He later moved to Lusaka’s Radisson Blu Hotel where he says the environment is very much more conducive for his kind of work.
But it has not been all roses for him as he has had some challenges with regard to the availability of farm produce and staff communication in both Livingstone and Lusaka.
“It was a little tricky when I was in Livingstone, specifically in terms of sourcing the farm produce like vegetables and other supplies for the hotel. I found that the availability of produce here in Lusaka was very different form Livingstone. Here in Lusaka, being the capital city, seems to have a variety of super markets that readily supply these greens.
“Another challenge I had and still have is that of communicating to my fellow chefs. I have to say I speak very fast due to the British accent, and so most people find it hard to get what I am saying,” he says.
He explained that its was for this that he and his staff chefs hold meetings from time to time to try to re-analyze most instructions so that they could be clear on most issues of duty.
“It’s not about me but about all of us, and we let them experiment things so that they know how to execute things properly,” he says.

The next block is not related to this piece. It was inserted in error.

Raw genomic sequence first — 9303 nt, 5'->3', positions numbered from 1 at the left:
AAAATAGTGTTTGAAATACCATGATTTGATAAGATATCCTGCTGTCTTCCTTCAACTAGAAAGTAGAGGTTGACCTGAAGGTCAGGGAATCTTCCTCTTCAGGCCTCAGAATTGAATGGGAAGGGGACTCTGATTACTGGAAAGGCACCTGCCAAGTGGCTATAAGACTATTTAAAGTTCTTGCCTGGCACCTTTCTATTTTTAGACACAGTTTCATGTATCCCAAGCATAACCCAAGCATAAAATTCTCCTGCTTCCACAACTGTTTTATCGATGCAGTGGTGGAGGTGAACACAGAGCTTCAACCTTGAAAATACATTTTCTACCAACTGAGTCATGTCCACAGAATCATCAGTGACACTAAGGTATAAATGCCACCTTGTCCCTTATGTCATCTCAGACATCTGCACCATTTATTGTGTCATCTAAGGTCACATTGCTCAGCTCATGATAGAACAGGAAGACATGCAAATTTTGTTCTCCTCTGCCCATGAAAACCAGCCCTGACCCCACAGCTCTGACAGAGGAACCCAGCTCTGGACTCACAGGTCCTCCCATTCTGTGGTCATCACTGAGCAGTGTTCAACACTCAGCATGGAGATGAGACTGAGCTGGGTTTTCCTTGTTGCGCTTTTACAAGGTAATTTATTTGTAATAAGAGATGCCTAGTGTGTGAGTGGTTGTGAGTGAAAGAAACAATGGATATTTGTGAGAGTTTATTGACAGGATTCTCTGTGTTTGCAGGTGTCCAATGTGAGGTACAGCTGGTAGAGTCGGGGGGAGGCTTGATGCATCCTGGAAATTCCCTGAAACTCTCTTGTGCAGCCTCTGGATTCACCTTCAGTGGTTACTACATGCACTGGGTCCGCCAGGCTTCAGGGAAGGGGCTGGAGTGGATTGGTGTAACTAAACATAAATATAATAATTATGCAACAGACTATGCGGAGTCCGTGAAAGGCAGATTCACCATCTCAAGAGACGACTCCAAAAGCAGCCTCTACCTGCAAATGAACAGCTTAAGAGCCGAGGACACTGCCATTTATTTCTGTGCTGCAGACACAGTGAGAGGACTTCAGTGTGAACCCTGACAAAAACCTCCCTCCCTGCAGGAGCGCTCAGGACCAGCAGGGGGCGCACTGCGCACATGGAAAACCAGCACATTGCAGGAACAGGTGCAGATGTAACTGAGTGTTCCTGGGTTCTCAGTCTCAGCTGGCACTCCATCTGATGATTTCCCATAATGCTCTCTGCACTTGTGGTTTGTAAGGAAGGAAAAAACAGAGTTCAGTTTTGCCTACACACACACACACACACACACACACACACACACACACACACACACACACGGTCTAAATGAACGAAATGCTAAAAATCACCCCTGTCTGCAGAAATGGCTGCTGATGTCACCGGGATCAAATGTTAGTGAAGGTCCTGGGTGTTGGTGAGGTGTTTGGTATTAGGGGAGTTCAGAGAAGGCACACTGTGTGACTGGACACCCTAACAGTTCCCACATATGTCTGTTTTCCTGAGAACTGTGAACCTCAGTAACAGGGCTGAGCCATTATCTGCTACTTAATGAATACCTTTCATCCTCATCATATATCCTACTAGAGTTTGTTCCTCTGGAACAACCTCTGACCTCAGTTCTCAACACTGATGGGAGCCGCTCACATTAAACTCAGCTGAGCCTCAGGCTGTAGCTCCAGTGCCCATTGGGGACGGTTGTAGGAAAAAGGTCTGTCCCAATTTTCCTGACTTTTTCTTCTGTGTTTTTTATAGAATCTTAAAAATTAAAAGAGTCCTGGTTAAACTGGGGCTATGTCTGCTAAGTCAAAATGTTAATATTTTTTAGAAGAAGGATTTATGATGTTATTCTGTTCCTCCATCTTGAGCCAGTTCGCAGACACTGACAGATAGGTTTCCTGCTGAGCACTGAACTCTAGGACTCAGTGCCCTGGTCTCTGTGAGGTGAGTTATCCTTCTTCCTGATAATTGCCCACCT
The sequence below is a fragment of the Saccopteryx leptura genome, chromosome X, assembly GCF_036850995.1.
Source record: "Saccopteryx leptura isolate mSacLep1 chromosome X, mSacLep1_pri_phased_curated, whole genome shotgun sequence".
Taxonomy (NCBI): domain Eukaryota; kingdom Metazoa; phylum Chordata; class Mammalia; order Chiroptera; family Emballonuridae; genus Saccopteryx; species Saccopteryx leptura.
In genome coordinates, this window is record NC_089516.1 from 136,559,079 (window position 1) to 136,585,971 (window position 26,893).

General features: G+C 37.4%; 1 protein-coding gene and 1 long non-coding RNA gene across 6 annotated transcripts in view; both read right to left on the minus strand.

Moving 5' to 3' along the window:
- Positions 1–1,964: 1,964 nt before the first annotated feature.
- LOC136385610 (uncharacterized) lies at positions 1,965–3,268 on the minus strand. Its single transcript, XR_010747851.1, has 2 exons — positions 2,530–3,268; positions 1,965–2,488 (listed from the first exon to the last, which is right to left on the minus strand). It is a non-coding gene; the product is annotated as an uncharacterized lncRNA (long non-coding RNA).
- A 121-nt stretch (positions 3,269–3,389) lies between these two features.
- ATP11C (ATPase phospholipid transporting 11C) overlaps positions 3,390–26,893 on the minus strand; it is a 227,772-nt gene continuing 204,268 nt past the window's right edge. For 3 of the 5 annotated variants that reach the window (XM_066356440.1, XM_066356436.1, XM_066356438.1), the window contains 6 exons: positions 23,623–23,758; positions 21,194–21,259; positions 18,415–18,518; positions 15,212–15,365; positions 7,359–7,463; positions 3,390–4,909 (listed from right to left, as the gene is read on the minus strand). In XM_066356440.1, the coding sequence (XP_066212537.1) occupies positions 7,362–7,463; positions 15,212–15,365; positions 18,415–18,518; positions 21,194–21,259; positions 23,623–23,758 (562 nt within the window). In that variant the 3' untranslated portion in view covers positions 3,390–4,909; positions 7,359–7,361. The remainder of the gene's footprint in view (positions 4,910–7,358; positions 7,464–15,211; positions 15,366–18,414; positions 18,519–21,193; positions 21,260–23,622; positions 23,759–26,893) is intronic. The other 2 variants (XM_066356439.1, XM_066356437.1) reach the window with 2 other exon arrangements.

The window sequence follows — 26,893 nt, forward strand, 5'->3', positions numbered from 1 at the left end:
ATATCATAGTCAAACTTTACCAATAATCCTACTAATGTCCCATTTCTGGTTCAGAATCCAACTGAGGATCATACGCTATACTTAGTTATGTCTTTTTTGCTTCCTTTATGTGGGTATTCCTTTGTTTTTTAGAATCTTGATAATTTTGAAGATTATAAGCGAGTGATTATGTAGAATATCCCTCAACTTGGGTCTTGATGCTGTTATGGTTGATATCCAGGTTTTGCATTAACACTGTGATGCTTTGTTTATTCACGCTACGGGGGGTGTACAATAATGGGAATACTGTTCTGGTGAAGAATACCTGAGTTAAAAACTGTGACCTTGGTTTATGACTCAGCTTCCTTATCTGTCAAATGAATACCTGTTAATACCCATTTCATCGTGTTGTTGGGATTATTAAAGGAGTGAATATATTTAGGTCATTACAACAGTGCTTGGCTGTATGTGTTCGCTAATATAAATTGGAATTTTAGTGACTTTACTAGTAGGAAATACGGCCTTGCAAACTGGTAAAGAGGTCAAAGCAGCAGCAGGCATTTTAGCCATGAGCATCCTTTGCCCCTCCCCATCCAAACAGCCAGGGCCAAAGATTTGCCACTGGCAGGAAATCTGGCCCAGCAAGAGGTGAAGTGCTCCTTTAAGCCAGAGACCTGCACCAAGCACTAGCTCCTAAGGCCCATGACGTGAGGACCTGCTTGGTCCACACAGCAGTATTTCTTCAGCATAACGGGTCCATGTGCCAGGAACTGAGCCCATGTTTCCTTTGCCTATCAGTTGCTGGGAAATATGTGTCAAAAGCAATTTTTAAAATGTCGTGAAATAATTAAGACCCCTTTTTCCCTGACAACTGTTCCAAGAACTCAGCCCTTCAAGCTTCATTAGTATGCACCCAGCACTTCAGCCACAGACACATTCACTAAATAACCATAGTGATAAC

Darryl is astounded by the work ethic of Zambian people who consistently give in their best while they work.
His most exciting moment while in Zambia was contesting for the first ever Mastercook Zambia in Zimbabwe which he won to become the best chef in southern Africa.
He found the different rounds of the competition very exciting but however, singled out the Matebeto challenge which he finished first.
The Matebeto challenge involved preparations of traditional foods such as chiwawa, village chicken and some kidneys on the side.
Darryl spends his spare time relaxing and watch movies, Formula 1, as well as watching cooking shows on television, such as Iron Chef, Chopped and Jamie Oliver.
He praised the Jamie Oliver show for changed things in the way the presenter positively applies his cooking.
He said watching such shows keeps him up to date with new styles of cooking.
Darryl says although his family is a supporter of Fulham Football Club, he only takes interest in the English national team. But he also follows a bit of rugby.
Darryl believes Zambia has the potential required to build young mature chefs that could contribute greatly to tourism in the country.
He says Zambia needs more colleges that offer good catering courses and training for young aspiring chefs as well as funding in order to facilitate the process.
In Cape Town, Darryl used to invite people to cook under his supervision for a day, just to offer some level of training.
It is his wish that the Government could realise that having good chefs is a process that involves investment in terms of providing good training programmes to ensure that young chefs get the right training needed, coupled with resources.
Darryl’s number one objective is to make Radisson Blu to become a leading hotel in the country and to train the chefs under his supervision so that they get better.